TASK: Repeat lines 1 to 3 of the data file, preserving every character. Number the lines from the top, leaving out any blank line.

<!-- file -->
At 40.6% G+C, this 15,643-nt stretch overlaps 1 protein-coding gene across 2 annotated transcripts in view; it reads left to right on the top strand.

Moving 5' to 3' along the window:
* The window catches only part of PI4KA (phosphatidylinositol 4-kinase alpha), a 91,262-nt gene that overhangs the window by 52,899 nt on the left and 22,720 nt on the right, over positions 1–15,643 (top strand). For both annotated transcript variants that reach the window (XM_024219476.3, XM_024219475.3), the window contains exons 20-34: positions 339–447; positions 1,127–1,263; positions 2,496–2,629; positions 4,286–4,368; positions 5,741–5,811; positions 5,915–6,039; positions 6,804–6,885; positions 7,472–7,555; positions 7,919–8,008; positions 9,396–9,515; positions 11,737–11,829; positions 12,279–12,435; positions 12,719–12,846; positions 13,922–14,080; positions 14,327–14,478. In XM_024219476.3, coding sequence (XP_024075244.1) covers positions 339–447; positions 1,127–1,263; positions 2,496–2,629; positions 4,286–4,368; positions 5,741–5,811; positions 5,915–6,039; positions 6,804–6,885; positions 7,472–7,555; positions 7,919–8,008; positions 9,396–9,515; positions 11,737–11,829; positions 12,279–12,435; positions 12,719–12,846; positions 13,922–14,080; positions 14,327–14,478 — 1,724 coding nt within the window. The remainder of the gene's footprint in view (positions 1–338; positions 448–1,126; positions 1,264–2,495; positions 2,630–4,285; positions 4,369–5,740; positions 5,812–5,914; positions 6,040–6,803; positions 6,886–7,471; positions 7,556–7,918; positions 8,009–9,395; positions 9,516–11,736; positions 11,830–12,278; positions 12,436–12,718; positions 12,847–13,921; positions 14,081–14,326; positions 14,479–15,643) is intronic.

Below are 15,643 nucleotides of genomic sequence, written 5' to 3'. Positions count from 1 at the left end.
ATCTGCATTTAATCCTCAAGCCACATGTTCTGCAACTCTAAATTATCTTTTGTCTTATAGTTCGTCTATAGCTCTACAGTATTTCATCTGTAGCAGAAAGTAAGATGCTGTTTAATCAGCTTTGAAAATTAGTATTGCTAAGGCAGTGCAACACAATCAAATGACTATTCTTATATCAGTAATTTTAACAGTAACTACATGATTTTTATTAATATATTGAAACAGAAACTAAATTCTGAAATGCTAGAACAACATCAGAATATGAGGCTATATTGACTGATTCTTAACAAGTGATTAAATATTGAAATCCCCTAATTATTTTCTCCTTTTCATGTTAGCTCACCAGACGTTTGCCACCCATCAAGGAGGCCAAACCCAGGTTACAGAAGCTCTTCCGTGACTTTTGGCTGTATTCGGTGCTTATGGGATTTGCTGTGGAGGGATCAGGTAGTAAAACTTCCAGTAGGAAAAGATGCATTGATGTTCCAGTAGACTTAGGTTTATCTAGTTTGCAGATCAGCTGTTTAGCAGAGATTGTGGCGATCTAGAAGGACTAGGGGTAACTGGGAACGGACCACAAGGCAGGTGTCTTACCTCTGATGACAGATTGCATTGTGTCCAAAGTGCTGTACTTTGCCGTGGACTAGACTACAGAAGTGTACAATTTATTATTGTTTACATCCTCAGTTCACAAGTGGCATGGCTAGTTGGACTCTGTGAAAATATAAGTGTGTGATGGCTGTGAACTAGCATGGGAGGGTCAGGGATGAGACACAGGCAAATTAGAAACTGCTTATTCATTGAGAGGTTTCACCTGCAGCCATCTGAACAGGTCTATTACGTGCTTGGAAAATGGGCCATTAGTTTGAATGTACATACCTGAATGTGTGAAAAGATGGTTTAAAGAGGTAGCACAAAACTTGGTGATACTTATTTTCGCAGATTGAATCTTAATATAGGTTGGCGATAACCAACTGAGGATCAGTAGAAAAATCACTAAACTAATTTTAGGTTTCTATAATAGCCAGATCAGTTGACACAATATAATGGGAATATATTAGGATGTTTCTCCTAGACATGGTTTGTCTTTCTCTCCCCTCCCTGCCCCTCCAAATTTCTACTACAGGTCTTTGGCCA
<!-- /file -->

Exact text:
At 40.6% G+C, this 15,643-nt stretch overlaps 1 protein-coding gene across 2 annotated transcripts in view; it reads left to right on the top strand.

Moving 5' to 3' along the window:
* The window catches only part of PI4KA (phosphatidylinositol 4-kinase alpha), a 91,262-nt gene that overhangs the window by 52,899 nt on the left and 22,720 nt on the right, over positions 1–15,643 (top strand). For both annotated transcript variants that reach the window (XM_024219476.3, XM_024219475.3), the window contains exons 20-34: positions 339–447; positions 1,127–1,263; positions 2,496–2,629; positions 4,286–4,368; positions 5,741–5,811; positions 5,915–6,039; positions 6,804–6,885; positions 7,472–7,555; positions 7,919–8,008; positions 9,396–9,515; positions 11,737–11,829; positions 12,279–12,435; positions 12,719–12,846; positions 13,922–14,080; positions 14,327–14,478. In XM_024219476.3, coding sequence (XP_024075244.1) covers positions 339–447; positions 1,127–1,263; positions 2,496–2,629; positions 4,286–4,368; positions 5,741–5,811; positions 5,915–6,039; positions 6,804–6,885; positions 7,472–7,555; positions 7,919–8,008; positions 9,396–9,515; positions 11,737–11,829; positions 12,279–12,435; positions 12,719–12,846; positions 13,922–14,080; positions 14,327–14,478 — 1,724 coding nt within the window. The remainder of the gene's footprint in view (positions 1–338; positions 448–1,126; positions 1,264–2,495; positions 2,630–4,285; positions 4,369–5,740; positions 5,812–5,914; positions 6,040–6,803; positions 6,886–7,471; positions 7,556–7,918; positions 8,009–9,395; positions 9,516–11,736; positions 11,830–12,278; positions 12,436–12,718; positions 12,847–13,921; positions 14,081–14,326; positions 14,479–15,643) is intronic.